Circuit module power up drawing too much current

Thread Starter

cmartinez

Joined Jan 17, 2007
7,335
I've just finished a small circuit that uses a PIC16LF1823 to switch on and control a WiFi module using a high-side NX2301 pFet. The circuit is powered by an XC6215B332MR-G, which is a‎ linear 3.3V regulator that has a nominal 200 mA current capacity. The entire circuit, when powered up, consumes around 130 mA. That's well within the regulator's capabilities, and in fact, it works beautifully.

1611103108376.png

I'm quite content with the entire setup, because it's battery powered (4xAAA) and it draws only about 14 µA (without C1) from the pack when the WiFi module is switched off. The WiFi module is intended to be used only once a month, and that for only less than a minute. So the battery pack should be able to last quite a few years before it needs to be replaced.

The problem is that, if I weren't to place a 470 µF electrolytic capacitor (C1) as shown above, the MCU would reset itself due to the sudden power draw demanded by the WiFi module whenever I switch M1 on. With C1 everything works flawlessly... and without it all hell breaks loose...

Here's the thing: I HATE THAT CAPACITOR ...

Why my intensely negative animosity towards said innocuous and innocent component?... a fair question... There are mainly two reasons:
  • It's big, bulky and ugly.
  • It draws an unacceptable amount of waisted current due to its inherent internal resistance.

Although the latter reason is the most significant, the former is a PITA just as well.

It's as simple as this, the leakage current of said capacitor subtracts several years of blissful operation from my precious battery pack.

I have tried applying PWM to the pFet's gate so as to gradually ramp up the power to the circuit to no avail. Even if I were to switch the MCU_pin low (remember, it's a pFet, so MCU_pin is high when the transistor is off) for one microsecond every 0.00017 seconds (that's a 0.2% duty cycle) the regulator would be overloaded and the MCU would reset itself.


Here's my question:
In the event that keeping the odious capacitor becomes unavoidable, is there an easy technique that would allow to gradually charge the capacitor, and then switch the entire circuit on, but without using another of the MCU's I/O pins? ... and then afterward to disconnect both the WiFi module and the cap so as to go back to the ultra-low power draw operating mode?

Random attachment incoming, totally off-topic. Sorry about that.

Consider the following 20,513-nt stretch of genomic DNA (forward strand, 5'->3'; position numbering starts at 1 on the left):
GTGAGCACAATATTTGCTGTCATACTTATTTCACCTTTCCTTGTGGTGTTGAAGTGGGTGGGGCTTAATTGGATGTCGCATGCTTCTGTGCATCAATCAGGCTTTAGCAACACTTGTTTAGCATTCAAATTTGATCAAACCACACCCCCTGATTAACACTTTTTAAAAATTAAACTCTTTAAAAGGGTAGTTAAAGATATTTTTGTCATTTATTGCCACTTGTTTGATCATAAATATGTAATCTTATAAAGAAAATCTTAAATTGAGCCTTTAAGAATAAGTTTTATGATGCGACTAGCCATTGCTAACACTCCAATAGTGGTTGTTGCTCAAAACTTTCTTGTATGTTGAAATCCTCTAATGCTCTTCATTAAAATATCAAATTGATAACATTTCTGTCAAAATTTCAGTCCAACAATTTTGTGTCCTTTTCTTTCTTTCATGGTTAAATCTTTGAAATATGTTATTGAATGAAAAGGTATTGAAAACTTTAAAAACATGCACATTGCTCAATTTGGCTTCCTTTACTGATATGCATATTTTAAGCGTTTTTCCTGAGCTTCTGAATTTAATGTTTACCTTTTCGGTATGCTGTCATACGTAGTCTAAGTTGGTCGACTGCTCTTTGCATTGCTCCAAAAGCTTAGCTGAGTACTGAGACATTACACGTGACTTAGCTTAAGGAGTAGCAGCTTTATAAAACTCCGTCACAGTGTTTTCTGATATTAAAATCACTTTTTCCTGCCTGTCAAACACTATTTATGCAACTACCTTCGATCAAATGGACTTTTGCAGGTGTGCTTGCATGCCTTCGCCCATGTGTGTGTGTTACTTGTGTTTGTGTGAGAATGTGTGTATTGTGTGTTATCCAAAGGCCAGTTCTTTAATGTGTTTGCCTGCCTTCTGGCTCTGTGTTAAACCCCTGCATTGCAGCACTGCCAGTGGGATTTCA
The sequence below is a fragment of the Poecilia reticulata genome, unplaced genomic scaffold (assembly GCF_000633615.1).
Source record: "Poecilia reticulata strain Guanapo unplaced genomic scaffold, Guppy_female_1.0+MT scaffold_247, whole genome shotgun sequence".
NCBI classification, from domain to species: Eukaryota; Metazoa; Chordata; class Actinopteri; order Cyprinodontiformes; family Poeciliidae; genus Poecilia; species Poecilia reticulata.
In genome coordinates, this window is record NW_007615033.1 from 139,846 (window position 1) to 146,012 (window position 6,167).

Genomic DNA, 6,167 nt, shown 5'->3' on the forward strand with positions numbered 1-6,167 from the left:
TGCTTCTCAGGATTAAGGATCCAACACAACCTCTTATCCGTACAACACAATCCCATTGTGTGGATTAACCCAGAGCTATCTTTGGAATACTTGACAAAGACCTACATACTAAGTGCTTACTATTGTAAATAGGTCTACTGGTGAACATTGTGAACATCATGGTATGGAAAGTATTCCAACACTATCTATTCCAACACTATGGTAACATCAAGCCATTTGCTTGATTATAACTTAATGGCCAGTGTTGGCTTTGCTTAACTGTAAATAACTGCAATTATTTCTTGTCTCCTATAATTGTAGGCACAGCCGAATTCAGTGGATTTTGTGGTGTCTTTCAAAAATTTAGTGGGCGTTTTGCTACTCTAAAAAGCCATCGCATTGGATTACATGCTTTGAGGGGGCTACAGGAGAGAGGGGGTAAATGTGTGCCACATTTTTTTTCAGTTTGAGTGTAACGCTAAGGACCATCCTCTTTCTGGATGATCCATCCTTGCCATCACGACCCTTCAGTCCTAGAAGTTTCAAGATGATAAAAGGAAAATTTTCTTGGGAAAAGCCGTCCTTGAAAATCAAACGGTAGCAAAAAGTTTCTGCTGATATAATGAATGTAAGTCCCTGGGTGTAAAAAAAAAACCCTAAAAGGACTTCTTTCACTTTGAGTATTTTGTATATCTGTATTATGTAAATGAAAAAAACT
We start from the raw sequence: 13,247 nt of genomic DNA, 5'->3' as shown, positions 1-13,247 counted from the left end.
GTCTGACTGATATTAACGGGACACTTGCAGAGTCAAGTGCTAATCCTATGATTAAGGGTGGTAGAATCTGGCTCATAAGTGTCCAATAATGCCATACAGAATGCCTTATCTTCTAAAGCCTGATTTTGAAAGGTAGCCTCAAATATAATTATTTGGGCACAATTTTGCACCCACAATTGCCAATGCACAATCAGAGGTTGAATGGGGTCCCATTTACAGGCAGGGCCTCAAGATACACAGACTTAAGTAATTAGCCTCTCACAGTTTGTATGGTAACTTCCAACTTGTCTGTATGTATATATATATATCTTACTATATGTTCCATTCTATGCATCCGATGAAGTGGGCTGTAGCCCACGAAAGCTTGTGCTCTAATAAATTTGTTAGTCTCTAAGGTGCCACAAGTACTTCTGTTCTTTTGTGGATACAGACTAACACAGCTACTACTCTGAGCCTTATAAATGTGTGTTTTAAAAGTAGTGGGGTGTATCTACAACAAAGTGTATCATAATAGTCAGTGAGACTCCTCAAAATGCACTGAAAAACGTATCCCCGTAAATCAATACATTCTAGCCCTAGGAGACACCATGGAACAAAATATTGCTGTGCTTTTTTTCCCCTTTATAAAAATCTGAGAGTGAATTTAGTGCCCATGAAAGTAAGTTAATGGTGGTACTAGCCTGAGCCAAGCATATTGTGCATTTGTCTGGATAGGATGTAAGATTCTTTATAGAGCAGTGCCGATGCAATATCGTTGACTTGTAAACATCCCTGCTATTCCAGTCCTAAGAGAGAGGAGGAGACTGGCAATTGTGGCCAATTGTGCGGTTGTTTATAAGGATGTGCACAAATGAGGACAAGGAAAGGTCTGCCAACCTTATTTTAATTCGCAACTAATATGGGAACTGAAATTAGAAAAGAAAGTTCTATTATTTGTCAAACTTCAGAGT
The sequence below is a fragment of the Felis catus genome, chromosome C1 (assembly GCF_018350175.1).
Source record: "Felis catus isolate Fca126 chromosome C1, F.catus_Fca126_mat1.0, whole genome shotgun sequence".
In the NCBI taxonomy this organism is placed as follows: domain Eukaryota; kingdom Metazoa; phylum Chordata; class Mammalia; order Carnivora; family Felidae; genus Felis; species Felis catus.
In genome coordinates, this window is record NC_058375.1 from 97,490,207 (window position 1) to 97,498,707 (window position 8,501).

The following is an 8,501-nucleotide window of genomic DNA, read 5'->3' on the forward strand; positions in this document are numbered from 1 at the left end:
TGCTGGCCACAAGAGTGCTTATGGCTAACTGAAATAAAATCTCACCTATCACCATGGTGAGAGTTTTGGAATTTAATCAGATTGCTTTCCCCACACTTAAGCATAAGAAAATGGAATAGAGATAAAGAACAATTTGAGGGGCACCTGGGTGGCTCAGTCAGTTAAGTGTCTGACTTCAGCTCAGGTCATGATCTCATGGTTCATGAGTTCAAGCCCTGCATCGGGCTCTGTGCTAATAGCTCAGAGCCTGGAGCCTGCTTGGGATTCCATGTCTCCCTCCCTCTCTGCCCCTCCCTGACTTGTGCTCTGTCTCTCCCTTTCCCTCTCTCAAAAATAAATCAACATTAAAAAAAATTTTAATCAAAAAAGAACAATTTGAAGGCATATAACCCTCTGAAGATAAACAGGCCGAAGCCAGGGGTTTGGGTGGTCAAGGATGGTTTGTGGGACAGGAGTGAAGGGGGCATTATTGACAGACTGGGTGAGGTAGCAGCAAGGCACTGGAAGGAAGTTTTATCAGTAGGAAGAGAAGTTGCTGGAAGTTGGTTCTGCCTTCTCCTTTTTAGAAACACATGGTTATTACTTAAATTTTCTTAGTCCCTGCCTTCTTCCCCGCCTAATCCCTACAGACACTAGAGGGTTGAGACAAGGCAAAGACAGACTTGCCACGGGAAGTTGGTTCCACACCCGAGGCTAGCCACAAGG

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Thread Starter

cmartinez

Joined Jan 17, 2007
7,335
On the other hand, in your schematic C1 would be permanently active too... but with a leakage much lower than the original 470 µF since it would be a smaller cap.

Question: Why not connect C1 to V instead of to ground? That way C1 wouldn't leak when the MCU pin is high, which is its normal idle state.
 

Danko

Joined Nov 22, 2017
1,083
Yes, it may be small ceramic cup (almost zero leakage).
C1 connected to V will turn M1 ON when powered (not good), but it will only one first time in some years.
You easily can try it.
Edit:
Thanks, @crutschow !
So, capacitor must be connected to V!
1611103520231.png
 
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Thread Starter

cmartinez

Joined Jan 17, 2007
7,335
Yes, it may be small ceramic cup (almost zero leakage).
C1 connected to V will turn M1 ON when powered (not good), but it will only one first time in some years.
You easily can try it.
That would be an acceptable glitch... thanks for confirming my assumption.
 

Thread Starter

cmartinez

Joined Jan 17, 2007
7,335
Danko lined out his second line, so I believe he realized that there is no power-on glitch due to the capacitor.
The capacitor in uncharged to start, thus the Vgs will stay at 0V when the power is applied, keeping the MOSFET off.
Interesting... it's a neat scenario that I think I'll sim in LTSpice and see how it plays.

Also, I'm installing an inverse parallel schottky diode with the resistor, so as to make the discharging charging of the gate faster when the pFet is turned off.

1611112252551.png
 
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Ian0

Joined Aug 7, 2020
2,259
Wouldn't it be better to give the WiFi module its own regulator and switch that on and off to avoid disturbing your MCU supply at all? LP2951 is a LDO regulator with a shutdown pin (there are plenty of others). Then you don't need the MOSFET, the big capacitor or any of the bits that generate the slow rise time. (Just wondering if 3.3V is enough to make sure that the MOSFET is on - there aren't too many logic level P-Channel FETs out there)
 

Thread Starter

cmartinez

Joined Jan 17, 2007
7,335
Wouldn't it be better to give the WiFi module its own regulator and switch that on and off to avoid disturbing your MCU supply at all? LP2951 is a LDO regulator with a shutdown pin (there are plenty of others). Then you don't need the MOSFET, the big capacitor or any of the bits that generate the slow rise time. (Just wondering if 3.3V is enough to make sure that the MOSFET is on - there aren't too many logic level P-Channel FETs out there)
I too thought about using a separate regulator as you've suggested. But my board's pinout makes that idea more difficult to implement. Also, it's easier (and cheaper) just to add the resistor and small cap to the pFet's gate.

The pFet I'm using is designed to work at such low voltages, and it's working fine. Check its datasheet.
 
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